Friday, December 08, 2006

TERRELL'S TUNEUP: SACRED HARP

A version of this was published in The Santa Fe New Mexican
December 8, 2006


One of the strangest, most powerful forms of music to rise from the American South is Sacred Harp singing. Those familiar with Harry Smith’s Anthology of American Folk Music have heard the simple, mysterious sounds. T Bone Burnett used some Sacred Harp in his soundtrack for Cold Mountain a few years ago. Alan Lomax did field recordings at Sacred Harp gatherings.

It’s a tradition that’s populist in nature. There are no Sacred Harp “performances” because there’s no separation of performer and audience at a Sacred Harp “singing.” Everyone is supposed to sing. And thus comes a new Sacred Harp compilation: I Belong to This Band.

Released by the independent Dust-to-Digital label — the same folks who brought us the impressive six-disc box set Goodbye Babylon (featuring Southern gospel music from 1902 to 1960) a couple of years ago — this collection spans nine decades of recorded Sacred Harp music, from the first known group to record in 1922 (The Original Sacred Harp Singers were “probably from Texas,” the liner notes say) to an Alabama singing recorded in July of this year.

So what is Sacred Harp music? First of all, it’s “sacred” music, but there’s no harp. It’s usually a cappella music so named for a hymnal called The Sacred Harp, first published in 1884 but updated several times since.

The book, and others like it, used shapes — triangle, oval, rectangle, diamond — for the various notes. (It’s supposed to make it easier for average folks to read music, but it seems pretty complex to a rube like me.)

The songs feature four-part harmonies. Though it can be done by small groups, normally Sacred Harp is choral music. At a singing, the room is divided into four sides — with trebles, tenors, basses, and altos in their own sections — with rows of chairs facing the center, where a leader stands.

Typically, Sacred Harp songs start off with what sounds to a newcomer like an incomprehensible incantation, a magical invocation in a long-dead tongue to dusky, hoary spirits. I actually was disappointed to learn that what I thought was mystical speaking in tongues is nothing more than the choir singing “mi, fa, so, la ...” to get the song going.

The rhythm of the songs sometimes seems almost martial. In songs like the minor-key “Child of Grace,” the foot stomping is audible. You can almost imagine the singers marching on some of the tracks.

A few of the songs in the collection have military overtones. “The Christian Warfare,” by the Original Sacred Harp Singers, was written in 1835 and seems to anticipate current foreign policy:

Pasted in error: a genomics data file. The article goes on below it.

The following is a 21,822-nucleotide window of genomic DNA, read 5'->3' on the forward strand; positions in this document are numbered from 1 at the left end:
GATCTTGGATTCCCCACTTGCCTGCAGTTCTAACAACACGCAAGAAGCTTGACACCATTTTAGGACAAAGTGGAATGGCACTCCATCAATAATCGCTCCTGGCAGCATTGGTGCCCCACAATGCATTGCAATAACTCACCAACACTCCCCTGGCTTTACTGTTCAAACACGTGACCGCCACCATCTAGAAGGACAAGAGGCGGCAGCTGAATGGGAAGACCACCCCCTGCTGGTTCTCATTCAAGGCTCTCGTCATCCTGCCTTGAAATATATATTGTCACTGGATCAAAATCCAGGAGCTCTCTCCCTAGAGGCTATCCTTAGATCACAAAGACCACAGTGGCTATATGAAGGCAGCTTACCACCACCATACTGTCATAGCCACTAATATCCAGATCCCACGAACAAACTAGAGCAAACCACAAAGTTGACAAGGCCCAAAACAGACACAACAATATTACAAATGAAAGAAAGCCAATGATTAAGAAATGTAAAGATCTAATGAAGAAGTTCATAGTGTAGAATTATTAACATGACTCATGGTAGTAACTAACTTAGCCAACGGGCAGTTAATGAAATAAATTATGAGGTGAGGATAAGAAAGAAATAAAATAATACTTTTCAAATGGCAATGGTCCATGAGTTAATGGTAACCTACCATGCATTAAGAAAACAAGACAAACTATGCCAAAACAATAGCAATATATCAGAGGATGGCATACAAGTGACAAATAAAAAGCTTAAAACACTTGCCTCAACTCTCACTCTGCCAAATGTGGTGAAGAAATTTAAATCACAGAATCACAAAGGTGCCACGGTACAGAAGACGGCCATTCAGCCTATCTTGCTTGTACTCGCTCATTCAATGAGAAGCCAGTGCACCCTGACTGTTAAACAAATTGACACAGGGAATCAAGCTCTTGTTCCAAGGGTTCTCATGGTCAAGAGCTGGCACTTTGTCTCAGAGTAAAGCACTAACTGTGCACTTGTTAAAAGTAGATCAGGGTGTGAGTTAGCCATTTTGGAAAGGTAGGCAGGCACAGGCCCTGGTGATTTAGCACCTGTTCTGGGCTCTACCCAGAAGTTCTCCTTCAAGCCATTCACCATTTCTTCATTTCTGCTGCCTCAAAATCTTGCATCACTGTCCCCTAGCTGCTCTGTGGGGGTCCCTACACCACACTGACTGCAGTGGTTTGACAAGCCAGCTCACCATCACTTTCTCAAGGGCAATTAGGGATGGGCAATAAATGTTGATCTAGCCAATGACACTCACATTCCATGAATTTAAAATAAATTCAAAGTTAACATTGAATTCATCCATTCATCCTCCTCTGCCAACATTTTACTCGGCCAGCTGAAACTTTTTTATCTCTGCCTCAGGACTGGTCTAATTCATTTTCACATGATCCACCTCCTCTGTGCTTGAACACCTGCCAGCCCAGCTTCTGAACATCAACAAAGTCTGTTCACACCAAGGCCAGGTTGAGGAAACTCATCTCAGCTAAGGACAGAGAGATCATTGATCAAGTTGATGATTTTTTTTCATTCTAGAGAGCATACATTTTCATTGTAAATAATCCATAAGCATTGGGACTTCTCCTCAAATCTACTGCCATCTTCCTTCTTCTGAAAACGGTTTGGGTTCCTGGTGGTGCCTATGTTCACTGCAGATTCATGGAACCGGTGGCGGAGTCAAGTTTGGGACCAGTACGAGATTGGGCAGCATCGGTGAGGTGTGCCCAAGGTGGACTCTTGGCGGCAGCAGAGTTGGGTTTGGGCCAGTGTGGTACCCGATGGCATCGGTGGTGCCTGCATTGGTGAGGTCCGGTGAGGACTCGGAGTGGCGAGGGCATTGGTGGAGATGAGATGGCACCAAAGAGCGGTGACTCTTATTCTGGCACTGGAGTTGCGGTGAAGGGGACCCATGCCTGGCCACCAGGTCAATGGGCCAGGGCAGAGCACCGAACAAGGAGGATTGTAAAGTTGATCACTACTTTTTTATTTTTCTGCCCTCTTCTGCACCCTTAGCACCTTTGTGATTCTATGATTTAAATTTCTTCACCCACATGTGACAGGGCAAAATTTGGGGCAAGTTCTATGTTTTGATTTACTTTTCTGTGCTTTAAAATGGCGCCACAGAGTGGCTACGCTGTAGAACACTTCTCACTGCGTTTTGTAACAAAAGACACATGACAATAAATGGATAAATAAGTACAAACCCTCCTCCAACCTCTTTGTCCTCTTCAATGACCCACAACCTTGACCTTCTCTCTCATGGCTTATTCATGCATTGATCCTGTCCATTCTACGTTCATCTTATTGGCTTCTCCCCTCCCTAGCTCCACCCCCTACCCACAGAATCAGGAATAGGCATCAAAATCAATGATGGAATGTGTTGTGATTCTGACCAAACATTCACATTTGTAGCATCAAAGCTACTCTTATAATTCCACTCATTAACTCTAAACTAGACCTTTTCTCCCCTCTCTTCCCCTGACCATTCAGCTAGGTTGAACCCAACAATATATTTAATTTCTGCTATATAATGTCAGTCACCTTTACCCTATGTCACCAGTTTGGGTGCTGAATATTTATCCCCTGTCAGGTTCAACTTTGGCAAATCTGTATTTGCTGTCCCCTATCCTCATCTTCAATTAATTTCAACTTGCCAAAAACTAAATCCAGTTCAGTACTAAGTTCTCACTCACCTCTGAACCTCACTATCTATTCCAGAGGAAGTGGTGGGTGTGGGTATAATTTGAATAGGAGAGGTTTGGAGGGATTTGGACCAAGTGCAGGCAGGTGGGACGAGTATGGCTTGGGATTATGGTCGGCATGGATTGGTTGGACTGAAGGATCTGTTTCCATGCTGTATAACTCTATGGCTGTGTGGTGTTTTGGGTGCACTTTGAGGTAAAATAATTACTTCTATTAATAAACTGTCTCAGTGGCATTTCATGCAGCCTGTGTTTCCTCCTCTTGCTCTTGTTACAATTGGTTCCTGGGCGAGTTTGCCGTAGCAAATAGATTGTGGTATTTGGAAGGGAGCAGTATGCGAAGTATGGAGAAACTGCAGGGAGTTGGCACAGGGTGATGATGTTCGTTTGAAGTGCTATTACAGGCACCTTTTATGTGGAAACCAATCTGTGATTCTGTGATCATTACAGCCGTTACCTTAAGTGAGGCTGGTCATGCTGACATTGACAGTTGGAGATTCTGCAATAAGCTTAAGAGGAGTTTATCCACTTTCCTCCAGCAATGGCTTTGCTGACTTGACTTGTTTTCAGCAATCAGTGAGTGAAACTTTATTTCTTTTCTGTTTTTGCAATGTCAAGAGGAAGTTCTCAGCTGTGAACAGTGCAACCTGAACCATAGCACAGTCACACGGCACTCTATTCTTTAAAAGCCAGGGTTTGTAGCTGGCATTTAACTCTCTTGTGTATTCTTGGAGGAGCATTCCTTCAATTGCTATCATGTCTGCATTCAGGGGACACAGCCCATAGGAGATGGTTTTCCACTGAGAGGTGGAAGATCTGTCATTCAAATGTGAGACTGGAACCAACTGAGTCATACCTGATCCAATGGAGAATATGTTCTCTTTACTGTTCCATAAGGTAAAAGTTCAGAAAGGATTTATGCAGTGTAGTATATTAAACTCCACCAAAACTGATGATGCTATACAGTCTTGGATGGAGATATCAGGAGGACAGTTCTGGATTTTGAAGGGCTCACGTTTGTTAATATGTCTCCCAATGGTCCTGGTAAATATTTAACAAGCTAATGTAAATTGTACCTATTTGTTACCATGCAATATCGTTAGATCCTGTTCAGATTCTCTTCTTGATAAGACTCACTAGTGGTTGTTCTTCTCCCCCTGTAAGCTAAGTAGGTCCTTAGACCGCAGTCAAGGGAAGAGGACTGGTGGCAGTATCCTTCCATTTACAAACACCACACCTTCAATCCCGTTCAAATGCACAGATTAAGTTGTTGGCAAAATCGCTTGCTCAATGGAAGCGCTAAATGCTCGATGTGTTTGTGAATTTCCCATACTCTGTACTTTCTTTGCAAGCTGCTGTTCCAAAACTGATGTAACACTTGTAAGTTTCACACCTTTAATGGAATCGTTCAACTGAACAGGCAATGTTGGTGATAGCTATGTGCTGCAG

“I’m called to contend with the powers of darkness,/And many sore conflicts I have to pass through./Oh Jesus, be with me in every battle,/And help me my enemies all to subdue.”

But the sweetness of the melody suggests that the battle at hand is more metaphorical than literal.


Then there’s “Christian Soldier.” Recorded in 1928 by the Denson Quartet, it’s a song written by Isaac Watts in 1724. It sounds a little more militant.
“Must I be carried to the skies/On flow’ry beds of ease,/While others fought to win the prize/And sailed through bloody seas?/Are there no foes for me to face?/Must I not stem the flood?/Is this vile world a friend to grace,/To help me on to God?/Sure I must fight if I would reign;/Increase my courage, Lord,/I’ll bear the toil, endure the pain,/Supported by Thy word.”

One of the most interesting tracks is “New Morning Sun,” recorded in 1960 by S. Whit Denson. Using then-novel multitracking technology, Denson — an original member of the pioneering Denson Quartet — sang all four harmony parts and played piano.

Nearly half of the tracks on this collection are from the Henagar-Union Sacred Harp Convention at the Liberty Baptist Church in Henegar, Ala. (home of the Louvin Brothers). While not as “historical,” they are some of the most powerful performances on the album. A potent, if troubling, tune they perform is “Whitestown,” written by Watts in 1719 about a settlement in New York.

“Where nothing dwelt but beasts of prey,/Or men as fierce and wild as they,/He bids th’ oppressed and poor repair,/And build them towns and cities there/They sow the fields, and trees they plant/Whose yearly fruit supplies their want;/Their race grows up from fruitful stocks/Their wealth increases with their flocks.”

Racist? Yes. We Caucasians turned out to be as “fierce and wild” as anyone. But it’s a vivid glimpse into the mind-set of the early settlers of this country. The intense melody, a minor-key dirge, sounds like a good soundtrack for a witch burning.

I Belong to This Band is full of such history and mystery. The amazing thing is how Sacred Harp can sound so otherworldly, yet so American at the same time.

On the Web: There’s plenty of information at the Sacred Heart Musical Heritage Association site at . Lyrics and song titles can be found HERE . And there’s a documentary about Sacred Harp (which I’ve yet to see) called Awake, My Soul. You can find information and some film clips HERE.

Hear the Harp: I’ll play a set of Sacred Harp music from this album and others on The Santa Fe Opry, Friday, Dec. 8, on KSFR-FM 90.7, The Opry starts at 10 p.m., and the set will start about 11 p.m.

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